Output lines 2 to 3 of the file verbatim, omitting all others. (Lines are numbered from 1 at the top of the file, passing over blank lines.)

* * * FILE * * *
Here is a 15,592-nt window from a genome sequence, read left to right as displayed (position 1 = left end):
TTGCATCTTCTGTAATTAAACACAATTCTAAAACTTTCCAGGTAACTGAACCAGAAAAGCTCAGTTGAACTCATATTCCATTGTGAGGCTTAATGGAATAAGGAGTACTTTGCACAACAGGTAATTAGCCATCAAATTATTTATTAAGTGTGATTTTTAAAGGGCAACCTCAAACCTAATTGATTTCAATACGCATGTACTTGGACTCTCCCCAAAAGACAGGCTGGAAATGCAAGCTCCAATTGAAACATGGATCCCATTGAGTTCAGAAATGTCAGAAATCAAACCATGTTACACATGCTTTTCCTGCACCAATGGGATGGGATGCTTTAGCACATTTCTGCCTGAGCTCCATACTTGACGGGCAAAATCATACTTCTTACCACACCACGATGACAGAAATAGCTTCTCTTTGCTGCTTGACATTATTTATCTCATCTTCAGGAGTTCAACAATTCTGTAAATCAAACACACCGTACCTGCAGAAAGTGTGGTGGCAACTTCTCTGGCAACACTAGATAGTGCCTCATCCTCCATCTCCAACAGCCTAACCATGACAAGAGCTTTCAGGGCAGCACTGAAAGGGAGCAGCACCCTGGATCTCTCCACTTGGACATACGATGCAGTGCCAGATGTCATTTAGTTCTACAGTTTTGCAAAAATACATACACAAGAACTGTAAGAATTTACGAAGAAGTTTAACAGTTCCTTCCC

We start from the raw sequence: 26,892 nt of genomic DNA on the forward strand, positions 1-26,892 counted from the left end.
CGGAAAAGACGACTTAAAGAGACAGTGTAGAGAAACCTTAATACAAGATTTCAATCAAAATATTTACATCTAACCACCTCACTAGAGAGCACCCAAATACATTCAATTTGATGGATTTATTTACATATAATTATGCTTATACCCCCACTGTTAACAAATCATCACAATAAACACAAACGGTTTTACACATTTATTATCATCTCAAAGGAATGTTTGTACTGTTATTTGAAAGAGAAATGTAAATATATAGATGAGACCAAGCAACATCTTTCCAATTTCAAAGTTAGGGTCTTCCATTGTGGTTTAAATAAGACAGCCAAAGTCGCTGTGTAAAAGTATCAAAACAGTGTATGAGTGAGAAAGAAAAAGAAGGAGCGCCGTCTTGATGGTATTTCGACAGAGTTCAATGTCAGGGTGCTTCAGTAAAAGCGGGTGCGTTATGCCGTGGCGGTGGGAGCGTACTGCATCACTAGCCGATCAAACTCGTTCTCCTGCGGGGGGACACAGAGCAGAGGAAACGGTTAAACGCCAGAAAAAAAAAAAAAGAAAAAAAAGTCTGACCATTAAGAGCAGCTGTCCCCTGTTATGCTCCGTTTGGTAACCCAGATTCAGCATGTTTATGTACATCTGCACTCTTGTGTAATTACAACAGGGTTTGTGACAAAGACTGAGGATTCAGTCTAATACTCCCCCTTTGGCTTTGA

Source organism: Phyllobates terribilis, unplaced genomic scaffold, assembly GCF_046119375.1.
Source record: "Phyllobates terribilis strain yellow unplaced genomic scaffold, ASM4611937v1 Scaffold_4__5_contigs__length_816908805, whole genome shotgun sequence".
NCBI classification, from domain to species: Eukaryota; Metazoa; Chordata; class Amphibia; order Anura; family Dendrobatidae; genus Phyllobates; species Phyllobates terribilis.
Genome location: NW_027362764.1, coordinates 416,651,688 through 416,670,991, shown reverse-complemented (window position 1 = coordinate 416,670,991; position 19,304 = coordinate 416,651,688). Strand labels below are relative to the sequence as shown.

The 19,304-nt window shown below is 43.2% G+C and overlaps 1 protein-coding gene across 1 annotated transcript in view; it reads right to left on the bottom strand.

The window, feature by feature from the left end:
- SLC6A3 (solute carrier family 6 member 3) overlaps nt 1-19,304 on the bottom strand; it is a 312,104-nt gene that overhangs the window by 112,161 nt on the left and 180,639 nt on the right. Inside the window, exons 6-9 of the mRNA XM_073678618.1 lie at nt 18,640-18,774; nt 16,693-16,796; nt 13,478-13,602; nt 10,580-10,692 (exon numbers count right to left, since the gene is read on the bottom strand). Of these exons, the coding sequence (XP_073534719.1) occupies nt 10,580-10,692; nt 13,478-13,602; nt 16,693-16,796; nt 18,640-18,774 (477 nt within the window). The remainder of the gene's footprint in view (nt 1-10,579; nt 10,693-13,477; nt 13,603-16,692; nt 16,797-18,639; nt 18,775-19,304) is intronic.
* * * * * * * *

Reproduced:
TTGCATCTTCTGTAATTAAACACAATTCTAAAACTTTCCAGGTAACTGAACCAGAAAAGCTCAGTTGAACTCATATTCCATTGTGAGGCTTAATGGAATAAGGAGTACTTTGCACAACAGGTAATTAGCCATCAAATTATTTATTAAGTGTGATTTTTAAAGGGCAACCTCAAACCTAATTGATTTCAATACGCATGTACTTGGACTCTCCCCAAAAGACAGGCTGGAAATGCAAGCTCCAATTGAAACATGGATCCCATTGAGTTCAGAAATGTCAGAAATCAAACCATGTTACACATGCTTTTCCTGCACCAATGGGATGGGATGCTTTAGCACATTTCTGCCTGAGCTCCATACTTGACGGGCAAAATCATACTTCTTACCACACCACGATGACAGAAATAGCTTCTCTTTGCTGCTTGACATTATTTATCTCATCTTCAGGAGTTCAACAATTCTGTAAATCAAACACACCGTACCTGCAGAAAGTGTGGTGGCAACTTCTCTGGCAACACTAGATAGTGCCTCATCCTCCATCTCCAACAGCCTAACCATGACAAGAGCTTTCAGGGCAGCACTGAAAGGGAGCAGCACCCTGGATCTCTCCACTTGGACATACGATGCAGTGCCAGATGTCATTTAGTTCTACAGTTTTGCAAAAATACATACACAAGAACTGTAAGAATTTACGAAGAAGTTTAACAGTTCCTTCCC

We start from the raw sequence: 26,892 nt of genomic DNA on the forward strand, positions 1-26,892 counted from the left end.